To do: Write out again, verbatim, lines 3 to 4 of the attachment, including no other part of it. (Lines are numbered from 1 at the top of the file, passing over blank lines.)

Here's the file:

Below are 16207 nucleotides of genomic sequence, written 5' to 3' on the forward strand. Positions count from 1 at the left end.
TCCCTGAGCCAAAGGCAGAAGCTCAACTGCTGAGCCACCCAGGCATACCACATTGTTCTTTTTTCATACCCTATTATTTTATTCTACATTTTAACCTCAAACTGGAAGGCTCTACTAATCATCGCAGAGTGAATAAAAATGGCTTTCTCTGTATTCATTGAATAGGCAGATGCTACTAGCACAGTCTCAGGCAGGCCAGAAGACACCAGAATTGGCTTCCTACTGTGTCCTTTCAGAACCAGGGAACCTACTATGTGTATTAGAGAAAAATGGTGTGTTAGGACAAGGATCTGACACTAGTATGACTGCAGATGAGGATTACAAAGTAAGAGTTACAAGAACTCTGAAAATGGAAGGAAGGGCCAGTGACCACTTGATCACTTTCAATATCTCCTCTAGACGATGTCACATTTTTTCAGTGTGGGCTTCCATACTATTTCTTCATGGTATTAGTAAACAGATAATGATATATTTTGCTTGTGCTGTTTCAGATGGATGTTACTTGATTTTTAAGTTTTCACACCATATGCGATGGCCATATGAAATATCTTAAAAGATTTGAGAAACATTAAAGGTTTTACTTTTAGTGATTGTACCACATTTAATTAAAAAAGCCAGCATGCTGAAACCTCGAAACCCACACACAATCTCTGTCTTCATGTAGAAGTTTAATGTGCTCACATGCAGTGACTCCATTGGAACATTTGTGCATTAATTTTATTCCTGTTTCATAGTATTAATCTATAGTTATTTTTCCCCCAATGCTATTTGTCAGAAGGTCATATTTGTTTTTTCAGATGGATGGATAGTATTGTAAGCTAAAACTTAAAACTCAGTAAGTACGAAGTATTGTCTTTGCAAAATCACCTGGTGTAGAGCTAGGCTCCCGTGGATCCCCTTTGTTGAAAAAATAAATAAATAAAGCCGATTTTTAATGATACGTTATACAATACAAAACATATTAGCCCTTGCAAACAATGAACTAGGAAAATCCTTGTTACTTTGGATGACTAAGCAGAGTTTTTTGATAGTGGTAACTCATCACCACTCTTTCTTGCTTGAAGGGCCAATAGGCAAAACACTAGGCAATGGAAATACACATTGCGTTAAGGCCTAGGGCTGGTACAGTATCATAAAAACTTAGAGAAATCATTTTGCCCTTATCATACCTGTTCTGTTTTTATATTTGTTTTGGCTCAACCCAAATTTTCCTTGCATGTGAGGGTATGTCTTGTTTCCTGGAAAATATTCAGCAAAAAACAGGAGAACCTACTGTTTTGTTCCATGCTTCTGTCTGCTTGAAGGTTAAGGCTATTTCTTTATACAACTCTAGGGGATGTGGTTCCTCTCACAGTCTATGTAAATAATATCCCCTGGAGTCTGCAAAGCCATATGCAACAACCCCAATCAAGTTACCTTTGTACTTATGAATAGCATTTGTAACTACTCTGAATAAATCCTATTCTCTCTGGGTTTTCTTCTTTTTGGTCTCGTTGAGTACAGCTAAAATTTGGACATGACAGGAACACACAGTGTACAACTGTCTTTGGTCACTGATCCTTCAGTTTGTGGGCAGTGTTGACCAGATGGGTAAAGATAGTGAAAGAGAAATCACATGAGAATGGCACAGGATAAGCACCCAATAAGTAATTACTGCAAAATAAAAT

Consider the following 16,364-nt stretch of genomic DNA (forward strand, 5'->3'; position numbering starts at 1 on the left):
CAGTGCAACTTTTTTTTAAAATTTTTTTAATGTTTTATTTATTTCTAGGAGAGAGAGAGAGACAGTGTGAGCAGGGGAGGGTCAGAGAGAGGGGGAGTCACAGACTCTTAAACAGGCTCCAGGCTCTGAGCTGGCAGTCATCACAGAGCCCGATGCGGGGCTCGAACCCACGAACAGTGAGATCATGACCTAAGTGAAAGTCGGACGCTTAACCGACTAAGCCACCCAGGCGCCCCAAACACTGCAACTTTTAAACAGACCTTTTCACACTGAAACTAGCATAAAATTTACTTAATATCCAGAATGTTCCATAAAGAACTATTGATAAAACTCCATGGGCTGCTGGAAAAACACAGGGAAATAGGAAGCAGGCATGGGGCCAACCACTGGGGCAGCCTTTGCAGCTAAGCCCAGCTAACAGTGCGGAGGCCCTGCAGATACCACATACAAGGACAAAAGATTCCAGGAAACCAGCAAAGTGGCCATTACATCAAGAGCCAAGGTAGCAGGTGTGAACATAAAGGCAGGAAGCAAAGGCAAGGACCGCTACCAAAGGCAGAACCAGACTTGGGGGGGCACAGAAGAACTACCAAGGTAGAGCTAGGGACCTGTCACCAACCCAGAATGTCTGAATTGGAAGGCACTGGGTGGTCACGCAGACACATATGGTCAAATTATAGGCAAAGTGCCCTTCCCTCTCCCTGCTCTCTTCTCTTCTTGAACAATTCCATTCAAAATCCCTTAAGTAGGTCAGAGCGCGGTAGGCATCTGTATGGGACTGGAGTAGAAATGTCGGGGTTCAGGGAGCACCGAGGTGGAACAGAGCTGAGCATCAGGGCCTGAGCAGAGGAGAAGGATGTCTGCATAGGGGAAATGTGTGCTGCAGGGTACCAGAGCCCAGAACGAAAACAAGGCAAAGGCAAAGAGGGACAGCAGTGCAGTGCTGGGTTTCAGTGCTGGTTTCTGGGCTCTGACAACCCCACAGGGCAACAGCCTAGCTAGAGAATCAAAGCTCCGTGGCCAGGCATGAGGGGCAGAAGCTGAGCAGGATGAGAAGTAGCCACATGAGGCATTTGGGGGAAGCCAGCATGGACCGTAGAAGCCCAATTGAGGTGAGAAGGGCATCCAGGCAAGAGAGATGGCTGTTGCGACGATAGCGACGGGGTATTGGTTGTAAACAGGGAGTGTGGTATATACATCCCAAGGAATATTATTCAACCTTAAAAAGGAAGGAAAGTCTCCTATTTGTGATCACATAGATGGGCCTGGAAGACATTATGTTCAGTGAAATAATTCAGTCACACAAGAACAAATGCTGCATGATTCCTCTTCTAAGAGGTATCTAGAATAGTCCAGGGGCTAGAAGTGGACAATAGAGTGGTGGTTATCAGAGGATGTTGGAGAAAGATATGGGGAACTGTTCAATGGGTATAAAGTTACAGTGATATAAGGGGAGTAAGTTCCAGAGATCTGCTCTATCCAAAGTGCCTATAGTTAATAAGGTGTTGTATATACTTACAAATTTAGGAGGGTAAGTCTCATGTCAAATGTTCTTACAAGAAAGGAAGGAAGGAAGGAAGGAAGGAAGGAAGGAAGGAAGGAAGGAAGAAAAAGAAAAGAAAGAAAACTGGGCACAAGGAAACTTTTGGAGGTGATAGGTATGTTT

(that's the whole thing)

Consider the following 16,364-nt stretch of genomic DNA (forward strand, 5'->3'; position numbering starts at 1 on the left):
CAGTGCAACTTTTTTTTAAAATTTTTTTAATGTTTTATTTATTTCTAGGAGAGAGAGAGAGACAGTGTGAGCAGGGGAGGGTCAGAGAGAGGGGGAGTCACAGACTCTTAAACAGGCTCCAGGCTCTGAGCTGGCAGTCATCACAGAGCCCGATGCGGGGCTCGAACCCACGAACAGTGAGATCATGACCTAAGTGAAAGTCGGACGCTTAACCGACTAAGCCACCCAGGCGCCCCAAACACTGCAACTTTTAAACAGACCTTTTCACACTGAAACTAGCATAAAATTTACTTAATATCCAGAATGTTCCATAAAGAACTATTGATAAAACTCCATGGGCTGCTGGAAAAACACAGGGAAATAGGAAGCAGGCATGGGGCCAACCACTGGGGCAGCCTTTGCAGCTAAGCCCAGCTAACAGTGCGGAGGCCCTGCAGATACCACATACAAGGACAAAAGATTCCAGGAAACCAGCAAAGTGGCCATTACATCAAGAGCCAAGGTAGCAGGTGTGAACATAAAGGCAGGAAGCAAAGGCAAGGACCGCTACCAAAGGCAGAACCAGACTTGGGGGGGCACAGAAGAACTACCAAGGTAGAGCTAGGGACCTGTCACCAACCCAGAATGTCTGAATTGGAAGGCACTGGGTGGTCACGCAGACACATATGGTCAAATTATAGGCAAAGTGCCCTTCCCTCTCCCTGCTCTCTTCTCTTCTTGAACAATTCCATTCAAAATCCCTTAAGTAGGTCAGAGCGCGGTAGGCATCTGTATGGGACTGGAGTAGAAATGTCGGGGTTCAGGGAGCACCGAGGTGGAACAGAGCTGAGCATCAGGGCCTGAGCAGAGGAGAAGGATGTCTGCATAGGGGAAATGTGTGCTGCAGGGTACCAGAGCCCAGAACGAAAACAAGGCAAAGGCAAAGAGGGACAGCAGTGCAGTGCTGGGTTTCAGTGCTGGTTTCTGGGCTCTGACAACCCCACAGGGCAACAGCCTAGCTAGAGAATCAAAGCTCCGTGGCCAGGCATGAGGGGCAGAAGCTGAGCAGGATGAGAAGTAGCCACATGAGGCATTTGGGGGAAGCCAGCATGGACCGTAGAAGCCCAATTGAGGTGAGAAGGGCATCCAGGCAAGAGAGATGGCTGTTGCGACGATAGCGACGGGGTATTGGTTGTAAACAGGGAGTGTGGTATATACATCCCAAGGAATATTATTCAACCTTAAAAAGGAAGGAAAGTCTCCTATTTGTGATCACATAGATGGGCCTGGAAGACATTATGTTCAGTGAAATAATTCAGTCACACAAGAACAAATGCTGCATGATTCCTCTTCTAAGAGGTATCTAGAATAGTCCAGGGGCTAGAAGTGGACAATAGAGTGGTGGTTATCAGAGGATGTTGGAGAAAGATATGGGGAACTGTTCAATGGGTATAAAGTTACAGTGATATAAGGGGAGTAAGTTCCAGAGATCTGCTCTATCCAAAGTGCCTATAGTTAATAAGGTGTTGTATATACTTACAAATTTAGGAGGGTAAGTCTCATGTCAAATGTTCTTACAAGAAAGGAAGGAAGGAAGGAAGGAAGGAAGGAAGGAAGGAAGGAAGGAAGAAAAAGAAAAGAAAGAAAACTGGGCACAAGGAAACTTTTGGAGGTGATAGGTATGTTT